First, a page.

How Sir Peter Hall changed theatre

Will Gompertz
Arts editor
@WillGompertzBBCon Twitter

Image source, National Theatre
Image caption,
Sir Peter Hall directed Dame Judi Dench in The Importance of Being Earnest

Sir Peter Hall was, in many ways, the single most influential figure in British theatre in the second half of the 20th Century.

Not just because he was the man who launched Beckett in Britain, or founded the Royal Shakespeare Company, or transformed the National Theatre from a niche affair operating out of the Old Vic into a three-stage, globally respected, highly ambitious production house - all of which were great achievements.

But what really made him special was what he did for others - the way in which he helped playwrights, actors and fellow directors flourish.

He was a big character, but it was never about him: he cared only for the playwright's text and how he and his actors might most successfully bring the words to dramatic life.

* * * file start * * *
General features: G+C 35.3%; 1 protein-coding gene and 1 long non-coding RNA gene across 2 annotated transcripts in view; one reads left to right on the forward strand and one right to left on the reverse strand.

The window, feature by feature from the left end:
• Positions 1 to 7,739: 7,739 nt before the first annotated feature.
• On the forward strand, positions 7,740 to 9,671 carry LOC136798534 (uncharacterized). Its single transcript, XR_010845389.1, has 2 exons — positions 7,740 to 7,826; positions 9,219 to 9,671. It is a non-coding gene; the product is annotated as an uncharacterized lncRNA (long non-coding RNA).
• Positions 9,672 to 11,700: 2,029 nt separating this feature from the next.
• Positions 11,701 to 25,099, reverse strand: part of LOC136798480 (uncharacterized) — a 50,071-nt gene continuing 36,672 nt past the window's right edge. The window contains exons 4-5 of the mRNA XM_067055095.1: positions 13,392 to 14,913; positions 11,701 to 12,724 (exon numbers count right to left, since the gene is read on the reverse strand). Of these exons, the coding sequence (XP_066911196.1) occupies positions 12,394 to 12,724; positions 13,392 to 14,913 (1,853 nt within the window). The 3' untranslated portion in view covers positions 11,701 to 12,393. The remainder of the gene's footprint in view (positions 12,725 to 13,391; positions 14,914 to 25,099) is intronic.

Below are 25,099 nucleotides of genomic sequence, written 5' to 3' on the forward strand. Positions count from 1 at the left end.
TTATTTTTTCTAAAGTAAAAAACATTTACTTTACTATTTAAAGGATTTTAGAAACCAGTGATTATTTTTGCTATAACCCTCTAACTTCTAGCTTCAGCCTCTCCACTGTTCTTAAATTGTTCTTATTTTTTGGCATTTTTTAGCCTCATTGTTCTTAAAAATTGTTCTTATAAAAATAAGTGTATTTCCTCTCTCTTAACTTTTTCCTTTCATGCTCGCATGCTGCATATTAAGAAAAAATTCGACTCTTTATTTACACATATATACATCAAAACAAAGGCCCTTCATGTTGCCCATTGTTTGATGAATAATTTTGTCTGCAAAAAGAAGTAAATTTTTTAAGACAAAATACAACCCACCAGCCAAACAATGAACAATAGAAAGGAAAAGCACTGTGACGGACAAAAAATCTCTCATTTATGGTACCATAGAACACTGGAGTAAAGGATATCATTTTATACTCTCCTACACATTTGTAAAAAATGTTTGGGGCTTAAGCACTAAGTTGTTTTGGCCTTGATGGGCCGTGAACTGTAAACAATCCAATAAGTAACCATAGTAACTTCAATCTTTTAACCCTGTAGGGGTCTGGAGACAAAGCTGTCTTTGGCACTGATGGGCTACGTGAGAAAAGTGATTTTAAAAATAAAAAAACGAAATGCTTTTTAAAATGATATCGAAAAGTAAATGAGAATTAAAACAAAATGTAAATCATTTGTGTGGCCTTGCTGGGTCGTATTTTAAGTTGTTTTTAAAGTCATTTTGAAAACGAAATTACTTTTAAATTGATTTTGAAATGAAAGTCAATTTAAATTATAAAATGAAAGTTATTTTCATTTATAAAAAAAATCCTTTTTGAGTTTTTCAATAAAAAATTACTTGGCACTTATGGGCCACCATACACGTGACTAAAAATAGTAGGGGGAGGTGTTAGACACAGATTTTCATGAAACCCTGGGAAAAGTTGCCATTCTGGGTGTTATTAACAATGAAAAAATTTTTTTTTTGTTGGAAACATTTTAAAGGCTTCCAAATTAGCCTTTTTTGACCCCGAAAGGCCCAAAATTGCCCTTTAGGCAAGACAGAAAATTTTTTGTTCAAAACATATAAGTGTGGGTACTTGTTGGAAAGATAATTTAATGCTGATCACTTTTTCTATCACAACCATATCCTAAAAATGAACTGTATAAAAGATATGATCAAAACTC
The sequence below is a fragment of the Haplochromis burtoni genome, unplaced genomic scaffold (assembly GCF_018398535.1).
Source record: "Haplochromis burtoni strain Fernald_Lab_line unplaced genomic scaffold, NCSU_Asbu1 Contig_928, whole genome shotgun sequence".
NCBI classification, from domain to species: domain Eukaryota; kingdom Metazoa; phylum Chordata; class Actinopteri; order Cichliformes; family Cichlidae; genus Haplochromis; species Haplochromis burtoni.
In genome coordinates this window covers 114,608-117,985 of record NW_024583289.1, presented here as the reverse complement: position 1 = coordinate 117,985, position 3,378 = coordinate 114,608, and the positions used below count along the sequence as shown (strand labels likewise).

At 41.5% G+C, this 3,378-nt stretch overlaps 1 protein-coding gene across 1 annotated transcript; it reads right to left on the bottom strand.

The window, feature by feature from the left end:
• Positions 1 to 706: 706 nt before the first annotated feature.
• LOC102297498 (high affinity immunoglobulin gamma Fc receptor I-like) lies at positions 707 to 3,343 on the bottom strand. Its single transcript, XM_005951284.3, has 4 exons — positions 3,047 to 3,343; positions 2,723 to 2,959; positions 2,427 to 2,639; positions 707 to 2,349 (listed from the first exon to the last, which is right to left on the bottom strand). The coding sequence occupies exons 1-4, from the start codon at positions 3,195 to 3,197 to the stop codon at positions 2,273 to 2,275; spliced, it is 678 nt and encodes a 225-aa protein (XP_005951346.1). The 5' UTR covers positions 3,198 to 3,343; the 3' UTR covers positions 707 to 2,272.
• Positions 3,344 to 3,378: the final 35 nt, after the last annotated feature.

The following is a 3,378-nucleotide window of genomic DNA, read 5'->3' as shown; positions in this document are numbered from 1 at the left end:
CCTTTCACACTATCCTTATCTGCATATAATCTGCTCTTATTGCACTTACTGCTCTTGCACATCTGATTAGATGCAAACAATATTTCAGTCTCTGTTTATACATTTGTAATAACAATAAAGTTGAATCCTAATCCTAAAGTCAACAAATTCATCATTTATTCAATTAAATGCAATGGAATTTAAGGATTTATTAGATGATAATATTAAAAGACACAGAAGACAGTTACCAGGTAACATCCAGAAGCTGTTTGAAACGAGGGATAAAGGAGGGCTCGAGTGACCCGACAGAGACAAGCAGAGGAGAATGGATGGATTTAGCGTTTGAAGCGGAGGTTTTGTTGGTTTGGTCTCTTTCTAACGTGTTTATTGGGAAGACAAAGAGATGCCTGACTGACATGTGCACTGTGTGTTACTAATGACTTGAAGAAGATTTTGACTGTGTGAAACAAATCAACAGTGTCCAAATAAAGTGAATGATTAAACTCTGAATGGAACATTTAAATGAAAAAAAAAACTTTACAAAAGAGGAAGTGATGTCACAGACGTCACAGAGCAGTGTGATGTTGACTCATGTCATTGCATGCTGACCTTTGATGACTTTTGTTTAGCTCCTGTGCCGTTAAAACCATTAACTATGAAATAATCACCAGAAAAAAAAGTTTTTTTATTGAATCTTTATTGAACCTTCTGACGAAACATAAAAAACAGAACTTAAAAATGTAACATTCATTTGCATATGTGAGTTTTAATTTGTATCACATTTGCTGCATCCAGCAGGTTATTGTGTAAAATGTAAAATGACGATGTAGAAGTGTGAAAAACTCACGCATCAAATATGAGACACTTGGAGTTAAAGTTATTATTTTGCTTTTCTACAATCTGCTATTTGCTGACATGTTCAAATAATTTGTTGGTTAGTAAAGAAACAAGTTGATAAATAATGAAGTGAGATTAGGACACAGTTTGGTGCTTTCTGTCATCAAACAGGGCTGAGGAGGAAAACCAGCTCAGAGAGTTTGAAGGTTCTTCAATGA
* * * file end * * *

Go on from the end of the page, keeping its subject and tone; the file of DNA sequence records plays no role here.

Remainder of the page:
Image source, RSC/PA

He will be remembered for all these reasons, but perhaps above all, his enduring legacy will not be as a director, but as a visionary impresario.

Sir Trevor Nunn once said that Hall had "changed theatre from ancient to modern".

He did so in two ways. Firstly by combining the ancient and modern - most notably during his time running the RSC.

And secondly by developing today's business model for many British theatres and producers, which consists of a judicious mix of public subsidy and private enterprise: a formula that has led to the golden age of British theatre we are currently enjoying.

Thank you Sir Peter Hall.

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